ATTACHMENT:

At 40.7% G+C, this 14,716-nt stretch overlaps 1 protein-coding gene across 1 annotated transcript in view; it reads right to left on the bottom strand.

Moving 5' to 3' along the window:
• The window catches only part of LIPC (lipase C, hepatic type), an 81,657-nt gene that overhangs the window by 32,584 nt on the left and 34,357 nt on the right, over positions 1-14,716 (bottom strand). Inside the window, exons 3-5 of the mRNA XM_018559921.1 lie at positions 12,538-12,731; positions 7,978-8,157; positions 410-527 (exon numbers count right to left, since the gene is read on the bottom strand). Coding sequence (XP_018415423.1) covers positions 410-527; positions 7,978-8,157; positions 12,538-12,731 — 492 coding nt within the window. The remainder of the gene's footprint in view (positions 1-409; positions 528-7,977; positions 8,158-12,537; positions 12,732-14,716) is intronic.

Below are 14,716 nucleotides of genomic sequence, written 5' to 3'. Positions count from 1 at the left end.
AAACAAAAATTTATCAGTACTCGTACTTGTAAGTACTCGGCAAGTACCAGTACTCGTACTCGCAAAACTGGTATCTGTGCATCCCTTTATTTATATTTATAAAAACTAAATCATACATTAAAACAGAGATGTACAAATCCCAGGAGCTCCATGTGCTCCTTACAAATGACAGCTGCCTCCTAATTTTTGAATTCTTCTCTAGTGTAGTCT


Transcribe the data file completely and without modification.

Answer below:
At 40.7% G+C, this 14,716-nt stretch overlaps 1 protein-coding gene across 1 annotated transcript in view; it reads right to left on the bottom strand.

Moving 5' to 3' along the window:
• The window catches only part of LIPC (lipase C, hepatic type), an 81,657-nt gene that overhangs the window by 32,584 nt on the left and 34,357 nt on the right, over positions 1-14,716 (bottom strand). Inside the window, exons 3-5 of the mRNA XM_018559921.1 lie at positions 12,538-12,731; positions 7,978-8,157; positions 410-527 (exon numbers count right to left, since the gene is read on the bottom strand). Coding sequence (XP_018415423.1) covers positions 410-527; positions 7,978-8,157; positions 12,538-12,731 — 492 coding nt within the window. The remainder of the gene's footprint in view (positions 1-409; positions 528-7,977; positions 8,158-12,537; positions 12,732-14,716) is intronic.

Below are 14,716 nucleotides of genomic sequence, written 5' to 3'. Positions count from 1 at the left end.
AAACAAAAATTTATCAGTACTCGTACTTGTAAGTACTCGGCAAGTACCAGTACTCGTACTCGCAAAACTGGTATCTGTGCATCCCTTTATTTATATTTATAAAAACTAAATCATACATTAAAACAGAGATGTACAAATCCCAGGAGCTCCATGTGCTCCTTACAAATGACAGCTGCCTCCTAATTTTTGAATTCTTCTCTAGTGTAGTCT